Skip to main content

Penny Dreadful Reviews: "Resurrection"

          The popular idea of Frankenstein’s monster is that of a tall lumbering, intimidating and threatening but also pitiful creature. With bolts sticking out of his neck. And that version of the monster cemented in pop culture by the great Boris Karloff is a good character, and his and director James Whale’s interpretation of Mary Shelley’s novel is certainly very fascinating, but it’s not quite true to the original source. That creature was well-spoken, intelligent, lamenting, often poetic, but capable of great violence, becoming the fearful monster the world saw him as; very much like Rory Kinnear’s Caliban, formally introduced in this episode of Penny Dreadful.
          “Resurrection” is mostly concerned with this story exploring a bit more of Frankenstein’s character and to a greater degree, the origin of his first creation Caliban. And I don’t mind too much the detour from the main season plot, especially considering we do get some of that by episode’s end when the team go on another night operation. But Caliban’s story is handled very well and even though aspects of it are known by those familiar with the story, others are distinct or at least feel more new.
          The episode opens on a flashback to Frankenstein’s childhood where we see the beginnings of his obsession with life and death. In the present, picking up where the last episode ended, his monster forces him to listen to his own story. As it turns out Frankenstein had brought this monster to life earlier but because he was wild, violent, and uncontrollable his creator fled in fear. Alone, he learned to read and speak and committed to tracking down Frankenstein in London. While most humans feared and shunned him, he was taken pity on by an actor who named him Caliban (admittedly not the most sensitive name given the nature of the character in The Tempest) and he was given a job behind the scenes at the Grand Guignol theatre. Now he’s found Frankenstein and demands he create a mate for him. Meanwhile, the team investigate the London Zoo, prompted by one of Vanessa’s visions, where they find a person/vampire servant called Fenton and capture him in the hopes he’ll lead them to Mina.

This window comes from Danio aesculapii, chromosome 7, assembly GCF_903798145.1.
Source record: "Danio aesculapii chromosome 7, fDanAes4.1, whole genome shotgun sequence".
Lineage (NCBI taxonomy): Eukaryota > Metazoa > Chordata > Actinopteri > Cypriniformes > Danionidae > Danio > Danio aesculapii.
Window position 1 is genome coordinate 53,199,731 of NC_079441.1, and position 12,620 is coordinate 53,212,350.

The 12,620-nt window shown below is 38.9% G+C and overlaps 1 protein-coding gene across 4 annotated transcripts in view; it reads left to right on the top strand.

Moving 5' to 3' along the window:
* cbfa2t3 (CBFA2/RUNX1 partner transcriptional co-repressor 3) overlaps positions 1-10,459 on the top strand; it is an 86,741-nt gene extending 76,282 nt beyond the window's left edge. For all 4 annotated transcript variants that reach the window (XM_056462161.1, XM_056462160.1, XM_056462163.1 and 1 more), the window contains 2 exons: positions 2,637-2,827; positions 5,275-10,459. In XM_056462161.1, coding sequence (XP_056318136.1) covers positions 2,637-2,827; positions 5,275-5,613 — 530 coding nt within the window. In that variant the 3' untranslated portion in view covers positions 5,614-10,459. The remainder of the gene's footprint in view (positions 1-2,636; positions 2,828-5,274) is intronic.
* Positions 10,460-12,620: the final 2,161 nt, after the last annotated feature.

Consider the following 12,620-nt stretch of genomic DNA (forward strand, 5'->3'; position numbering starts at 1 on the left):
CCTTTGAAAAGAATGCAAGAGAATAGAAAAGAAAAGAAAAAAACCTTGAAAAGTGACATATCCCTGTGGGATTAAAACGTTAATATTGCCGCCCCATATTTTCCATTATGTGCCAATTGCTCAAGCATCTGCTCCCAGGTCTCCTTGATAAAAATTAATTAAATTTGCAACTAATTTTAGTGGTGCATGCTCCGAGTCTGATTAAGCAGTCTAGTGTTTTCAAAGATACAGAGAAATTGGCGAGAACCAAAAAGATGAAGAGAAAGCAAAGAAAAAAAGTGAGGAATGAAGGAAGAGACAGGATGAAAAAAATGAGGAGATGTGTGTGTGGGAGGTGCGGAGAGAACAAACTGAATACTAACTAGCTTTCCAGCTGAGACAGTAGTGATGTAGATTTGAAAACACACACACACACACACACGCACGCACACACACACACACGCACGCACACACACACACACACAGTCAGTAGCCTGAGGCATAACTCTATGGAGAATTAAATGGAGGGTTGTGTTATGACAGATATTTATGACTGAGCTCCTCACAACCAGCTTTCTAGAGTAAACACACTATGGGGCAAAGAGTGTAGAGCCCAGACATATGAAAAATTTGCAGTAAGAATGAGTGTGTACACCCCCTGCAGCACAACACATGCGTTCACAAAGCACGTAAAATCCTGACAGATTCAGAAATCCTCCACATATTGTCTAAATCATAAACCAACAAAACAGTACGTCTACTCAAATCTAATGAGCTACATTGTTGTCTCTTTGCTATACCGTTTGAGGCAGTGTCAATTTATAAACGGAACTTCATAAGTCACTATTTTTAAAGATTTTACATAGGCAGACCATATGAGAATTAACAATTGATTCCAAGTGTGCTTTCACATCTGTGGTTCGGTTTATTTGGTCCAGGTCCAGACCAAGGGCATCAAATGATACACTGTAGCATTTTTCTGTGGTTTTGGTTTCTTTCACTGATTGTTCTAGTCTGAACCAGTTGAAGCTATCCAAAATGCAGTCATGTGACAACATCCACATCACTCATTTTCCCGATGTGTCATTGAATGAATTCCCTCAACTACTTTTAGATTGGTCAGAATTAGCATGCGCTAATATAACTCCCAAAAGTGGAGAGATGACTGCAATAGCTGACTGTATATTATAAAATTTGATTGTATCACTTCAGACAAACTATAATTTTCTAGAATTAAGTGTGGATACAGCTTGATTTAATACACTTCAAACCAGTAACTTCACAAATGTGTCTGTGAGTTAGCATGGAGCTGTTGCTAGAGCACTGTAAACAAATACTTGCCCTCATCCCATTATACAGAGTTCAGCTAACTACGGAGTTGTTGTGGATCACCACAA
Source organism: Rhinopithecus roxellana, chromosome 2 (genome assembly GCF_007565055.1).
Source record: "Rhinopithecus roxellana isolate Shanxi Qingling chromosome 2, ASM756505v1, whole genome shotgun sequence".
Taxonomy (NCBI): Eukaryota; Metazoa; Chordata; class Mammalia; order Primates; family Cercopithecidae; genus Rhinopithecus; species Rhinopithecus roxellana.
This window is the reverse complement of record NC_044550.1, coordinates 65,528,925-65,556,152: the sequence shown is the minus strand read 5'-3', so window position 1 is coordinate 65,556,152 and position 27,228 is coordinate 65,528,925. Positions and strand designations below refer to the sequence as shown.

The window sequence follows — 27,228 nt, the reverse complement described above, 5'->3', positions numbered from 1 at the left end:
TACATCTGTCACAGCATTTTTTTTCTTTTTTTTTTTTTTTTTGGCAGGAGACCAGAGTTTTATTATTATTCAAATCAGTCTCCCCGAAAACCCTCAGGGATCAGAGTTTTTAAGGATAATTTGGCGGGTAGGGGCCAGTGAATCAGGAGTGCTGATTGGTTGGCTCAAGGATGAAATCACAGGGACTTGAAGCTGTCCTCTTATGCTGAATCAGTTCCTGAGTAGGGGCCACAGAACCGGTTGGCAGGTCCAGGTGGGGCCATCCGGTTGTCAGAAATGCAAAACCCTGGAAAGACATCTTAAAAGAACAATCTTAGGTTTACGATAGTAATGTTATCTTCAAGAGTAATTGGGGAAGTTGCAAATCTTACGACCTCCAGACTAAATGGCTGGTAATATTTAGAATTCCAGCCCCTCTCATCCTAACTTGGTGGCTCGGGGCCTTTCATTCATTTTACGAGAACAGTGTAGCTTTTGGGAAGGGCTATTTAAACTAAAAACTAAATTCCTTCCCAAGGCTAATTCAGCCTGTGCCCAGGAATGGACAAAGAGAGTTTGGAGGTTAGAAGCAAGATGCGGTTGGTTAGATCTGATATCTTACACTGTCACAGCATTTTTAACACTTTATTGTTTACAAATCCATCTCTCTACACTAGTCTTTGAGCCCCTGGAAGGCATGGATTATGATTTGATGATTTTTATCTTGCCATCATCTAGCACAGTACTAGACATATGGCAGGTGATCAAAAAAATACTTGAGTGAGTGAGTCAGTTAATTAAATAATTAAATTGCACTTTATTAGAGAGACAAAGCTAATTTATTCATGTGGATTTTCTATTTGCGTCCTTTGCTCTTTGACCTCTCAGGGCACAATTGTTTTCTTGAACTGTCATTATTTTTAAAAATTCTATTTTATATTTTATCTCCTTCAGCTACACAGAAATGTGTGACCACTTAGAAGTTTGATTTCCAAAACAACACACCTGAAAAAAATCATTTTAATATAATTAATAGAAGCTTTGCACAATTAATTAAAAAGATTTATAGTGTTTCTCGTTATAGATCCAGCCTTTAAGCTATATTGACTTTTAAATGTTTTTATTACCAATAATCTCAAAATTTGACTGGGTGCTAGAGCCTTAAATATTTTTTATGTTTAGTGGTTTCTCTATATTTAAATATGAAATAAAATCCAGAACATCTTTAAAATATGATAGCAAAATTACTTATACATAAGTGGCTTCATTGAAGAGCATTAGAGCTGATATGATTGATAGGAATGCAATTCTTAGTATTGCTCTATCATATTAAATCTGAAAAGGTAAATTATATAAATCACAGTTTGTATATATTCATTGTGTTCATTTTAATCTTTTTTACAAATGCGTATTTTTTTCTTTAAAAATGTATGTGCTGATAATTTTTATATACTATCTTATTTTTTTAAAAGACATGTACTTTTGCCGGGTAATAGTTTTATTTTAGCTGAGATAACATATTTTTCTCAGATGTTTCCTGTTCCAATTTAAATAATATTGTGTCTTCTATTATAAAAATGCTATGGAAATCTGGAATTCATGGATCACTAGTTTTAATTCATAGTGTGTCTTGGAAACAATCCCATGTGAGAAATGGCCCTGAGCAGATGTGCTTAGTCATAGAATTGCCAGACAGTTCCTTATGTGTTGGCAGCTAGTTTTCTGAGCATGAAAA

Though a somewhat common device on TV dramas to open an episode with a flashback to a particular character’s childhood when the episode in question will heavily deal with said character, I like that it was done here. Yeah it was probably a bit too early but Frankenstein’s past demands examination. He’s a fascinatingly insane character and we want to see why he’s so obsessed with life and death, and as is often in such circumstances, it comes down to mommy issues. His mother died young (after traumatizing him by coughing blood on him out of nowhere!) and so naturally he devoted his life to reanimating corpses. We then continue with the backstory of the monster and it’s done exceptionally. As soon as we see the monster emerge naked, blood-soaked, and screaming, you can feel Frankenstein’s terror and how in over his head he is. And as you’re meant to with any of its incarnations, you feel sorry for the monster. Rory Kinnear’s performance is great both as the anguished and suffering creature and the eloquent, intelligent Caliban. Though I have to say for all the talk of being cast down for his hideousness, he’s really just pale with a few scars. But his delivery keeps you engaged throughout the backstory, even if it seems he can never respond to anything without a grand, tortured speech. You can tell that Kinnear like Caliban has quite the theatrical flare. Caliban’s work with the theatre company and alongside the very welcome Alun Armstrong comes off as more Phantom of the Opera than Frankenstein, and I’m not sure how to feel about it, but it works well enough in its effect on Caliban. I do however love the fact that Frankenstein was inspired by romantic literature (considering the novel is a piece of romantic literature itself; hell Mary Shelley was married to one of the most famous Romantics). The way his literary interests influence his work is very interesting, and how Caliban asserts he’s a modern creation thus why Frankenstein rejected him is a nice touch. Especially with the successful romantic creation, Proteus still lying dead in the room. The interactions between Frankenstein and Caliban are pretty good once Frankenstein is less fearful. I am very interested to see where they go with their take on the “Bride of Frankenstein” story. Will they stick to the book or the James Whale movie? Or attempt something else entirely. Caliban has proven he’s not someone to be crossed!